Bonus FA Cup Edition: On monumental upsets, bathroom upgrades, and the perils of vacationing in Abu Dhabi
By Kevin Alexander | Illustration by Eamonn Donnelly
Hahahahaha Chelsea Hahahaha
“If one were to try and encapsulate some of the successes and failures associated with one of the game’s less glamorous clubs, then the undulating fortunes of Bradford City over the years would possibly be included in its pages.” — Opening line of Bradford City’s extensive and confusing club history
I love the FA Cup because it gives teams made up of local butchers, history teachers, and creepy guys who watch porn on the free computers at the public library a chance to compete against the likes of Wayne Rooney, Vincent Kompany, and Whoever Plays For Leicester.
And though it’s rare to see actual amateur teams even get to a point where they might face a Premier League opponent — they’d have to make it through as many as nine rounds before the top teams even enter the tournament — what you do get is lower level professional teams from League One and Two playing the role of the Lilliputians bringing down the big club’s Gulliver. Cue Bradford City vs. Chelsea.
Chelsea manager Jose Mourinho said before the match that it would be “a disgrace” if Chelsea lost to Bradford. But perhaps he didn’t know that — aside from being from a city that boasts the largest park/city center water feature in the UK — the Bantams were well equipped to deal with Chelsea, even after conceding two goals. Their target striker Jon Stead was the man of the match, blasting the first goal past Cech and holding the ball up to assist on the third and fourth. Perhaps, after this once-in-a-lifetime performance, Bradford City will be motivated to update his bio with a picture and something other than “enter player biography here.”
Chelsea meanwhile is officially out of the running for the quadruple, and hopefully will lose confidence, drop the next 15 games, and spend all of Roman Abramovich’s money trying to re-sign Jimmy Floyd Hasselbaink.
Cambridge beats Manchester United 0–0, Might Literally Get A Pot To Piss In
Imagine you are a professional soccer club in England, just barely, seeing as you keep fluctuating between the top amateur league and the bottom of the professional ranks. And imagine that — against all odds — you’ve managed to draw with arguably the biggest soccer club in the world, and now you’re headed for a replay at the most famous soccer stadium ever, giving you a chance to make nearly all your normal operating costs for the year in one match. What do you do with the windfall?
If you said “start putting some proper toilets in your stadium,” you’re probably Cambridge United.
How can any tournament be better than one in which a team actually plays for the chance to upgrade to individual urinals and possibly get a tea room, if there’s enough left over? Cambridge sits 75 spots below Man U in the English football pyramid. For the last few years, they’ve been playing in Conference Premier, which is an amateur league. Their stadium has a capacity of 8,000, of which 4,300 are seated. Their manager warned players before the game that they’d have to purchase new jerseys from the club shop if they decided to trade them after the match. Their “total annual wage bill for a year” is just over £1million. Radamel Falcao makes that in three weeks.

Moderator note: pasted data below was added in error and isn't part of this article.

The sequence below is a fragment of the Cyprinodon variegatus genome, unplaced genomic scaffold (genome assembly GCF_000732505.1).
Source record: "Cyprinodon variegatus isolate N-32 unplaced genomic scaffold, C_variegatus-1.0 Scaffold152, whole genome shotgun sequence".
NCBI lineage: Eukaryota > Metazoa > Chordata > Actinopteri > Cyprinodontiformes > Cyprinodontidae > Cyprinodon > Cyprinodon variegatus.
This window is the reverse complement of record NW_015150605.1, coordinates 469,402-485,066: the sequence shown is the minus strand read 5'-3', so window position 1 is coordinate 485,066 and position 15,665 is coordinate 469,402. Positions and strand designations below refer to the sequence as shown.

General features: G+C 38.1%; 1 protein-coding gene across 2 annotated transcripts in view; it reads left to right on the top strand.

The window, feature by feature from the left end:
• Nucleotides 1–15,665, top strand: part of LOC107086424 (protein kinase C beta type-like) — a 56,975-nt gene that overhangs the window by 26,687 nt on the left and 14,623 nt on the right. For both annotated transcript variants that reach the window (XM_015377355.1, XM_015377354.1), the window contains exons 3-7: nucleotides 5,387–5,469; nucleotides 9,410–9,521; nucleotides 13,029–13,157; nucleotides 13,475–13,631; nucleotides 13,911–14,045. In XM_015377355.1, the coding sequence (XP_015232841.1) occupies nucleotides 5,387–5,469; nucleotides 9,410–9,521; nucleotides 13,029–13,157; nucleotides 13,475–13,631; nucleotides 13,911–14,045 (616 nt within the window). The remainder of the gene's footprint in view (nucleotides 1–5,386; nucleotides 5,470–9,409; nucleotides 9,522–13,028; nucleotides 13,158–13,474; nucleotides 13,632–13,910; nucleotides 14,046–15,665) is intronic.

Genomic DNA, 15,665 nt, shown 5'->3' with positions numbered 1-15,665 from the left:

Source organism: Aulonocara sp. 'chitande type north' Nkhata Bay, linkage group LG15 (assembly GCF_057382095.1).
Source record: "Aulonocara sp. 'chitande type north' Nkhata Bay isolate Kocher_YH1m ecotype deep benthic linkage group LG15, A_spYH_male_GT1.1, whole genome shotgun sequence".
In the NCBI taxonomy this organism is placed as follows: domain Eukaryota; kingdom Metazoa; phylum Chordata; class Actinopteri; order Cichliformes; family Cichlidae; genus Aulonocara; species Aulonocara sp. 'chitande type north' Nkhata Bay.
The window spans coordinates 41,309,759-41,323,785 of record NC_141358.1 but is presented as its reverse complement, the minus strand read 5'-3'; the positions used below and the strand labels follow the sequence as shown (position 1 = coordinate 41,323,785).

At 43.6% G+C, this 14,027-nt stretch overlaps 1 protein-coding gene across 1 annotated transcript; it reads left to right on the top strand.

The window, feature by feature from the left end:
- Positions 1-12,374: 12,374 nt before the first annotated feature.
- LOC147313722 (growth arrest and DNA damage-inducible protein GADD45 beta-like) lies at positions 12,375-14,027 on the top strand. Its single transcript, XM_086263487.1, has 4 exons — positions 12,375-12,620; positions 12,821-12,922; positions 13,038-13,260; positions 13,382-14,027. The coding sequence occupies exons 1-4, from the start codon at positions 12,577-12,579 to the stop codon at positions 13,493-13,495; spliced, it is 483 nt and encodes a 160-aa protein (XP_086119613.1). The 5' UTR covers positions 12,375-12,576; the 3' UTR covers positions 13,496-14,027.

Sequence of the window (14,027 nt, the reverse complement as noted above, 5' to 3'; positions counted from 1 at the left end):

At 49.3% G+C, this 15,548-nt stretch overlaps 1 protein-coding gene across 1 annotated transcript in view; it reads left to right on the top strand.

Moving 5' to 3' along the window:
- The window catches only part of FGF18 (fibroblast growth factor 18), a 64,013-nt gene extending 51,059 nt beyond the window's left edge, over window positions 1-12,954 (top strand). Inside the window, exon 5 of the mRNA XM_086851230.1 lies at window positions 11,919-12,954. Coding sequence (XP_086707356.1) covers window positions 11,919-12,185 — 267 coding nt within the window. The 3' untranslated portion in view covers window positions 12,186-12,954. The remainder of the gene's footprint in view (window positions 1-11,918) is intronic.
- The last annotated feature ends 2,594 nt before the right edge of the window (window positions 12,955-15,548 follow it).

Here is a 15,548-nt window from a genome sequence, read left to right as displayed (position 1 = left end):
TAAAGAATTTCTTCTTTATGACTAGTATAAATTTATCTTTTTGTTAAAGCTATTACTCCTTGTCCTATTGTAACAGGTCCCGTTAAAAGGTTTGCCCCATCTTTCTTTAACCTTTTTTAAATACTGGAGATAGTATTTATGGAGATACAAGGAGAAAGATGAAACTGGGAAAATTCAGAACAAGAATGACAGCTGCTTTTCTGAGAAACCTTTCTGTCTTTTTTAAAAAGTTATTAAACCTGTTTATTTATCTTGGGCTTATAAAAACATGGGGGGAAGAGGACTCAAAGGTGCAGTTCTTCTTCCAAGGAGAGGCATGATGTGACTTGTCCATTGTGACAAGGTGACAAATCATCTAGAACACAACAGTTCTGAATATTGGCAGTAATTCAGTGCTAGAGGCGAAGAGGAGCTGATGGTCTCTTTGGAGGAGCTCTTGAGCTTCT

And yet Cambridge was apparently able to afford a bus, because they parked it in front of their goal, and refused to move it, even after Falcao offered each of the centerbacks a 2007 Jaguar XJ and up to six cases of Colombiana soda if they let him score.
Manchester City and the Terrible, Horrible, No Good Very Bad Match
The only reason Middlesbrough’s victory over the Sky Blues didn’t get top billing is, well, you read the part about the urinals, right? Of all the major upsets, this was the one in which the underdog actually played above the level of the giant, taking it to their opponents despites the Citizens’ pleas to “go easy because we just came back from Abu Dhabi and are moderately sunburned.”
Chelsea had to get some satisfaction out of the fact that their on-loan striker Patrick Bamford opened the scoring for the Smoggies, which is a real nickname for the team. I actually feel bad for Lee Tomlin, because if he hadn’t hit the post with his beautiful outside of the foot strike after the best turn I may have ever seen, his goal would be on all the highlight shows and children all over northeast England would be running around in Lee Tomlin jerseys mimicking said turn while stuffing their faces with McVities Grab and Go Milk Chocolate Digestives.
Other Items of Note
- Bojan Krkic scored on an incredible volley from outside the box for Stoke during their 4–1 victory over Rochdale, though true Stoke fans were incensed because it didn’t come from a header off a free kick or during a scrum in the box in which at least three people were punched in the face.
- Darren Bent scored for Derby County in their win over those old cigarettes my grandma used to smoke in the 50s, which, I believe, is Bent’s 38 millionth goal while playing for every single professional team ever.
- Southampton lost to Crystal Palace because Alan Pardew keeps using dark magic, even though that’s frowned upon in most of the Harry Potter books.
Check back here every Tuesday for more EPL breakdowns and a look at the life works of Darren Bent. Or just follow Kevin on Twitter @KAlexander03 and he’ll send you a coupon for your own box of milk chocolate digestives. Eamonn Donnelly is on Twitter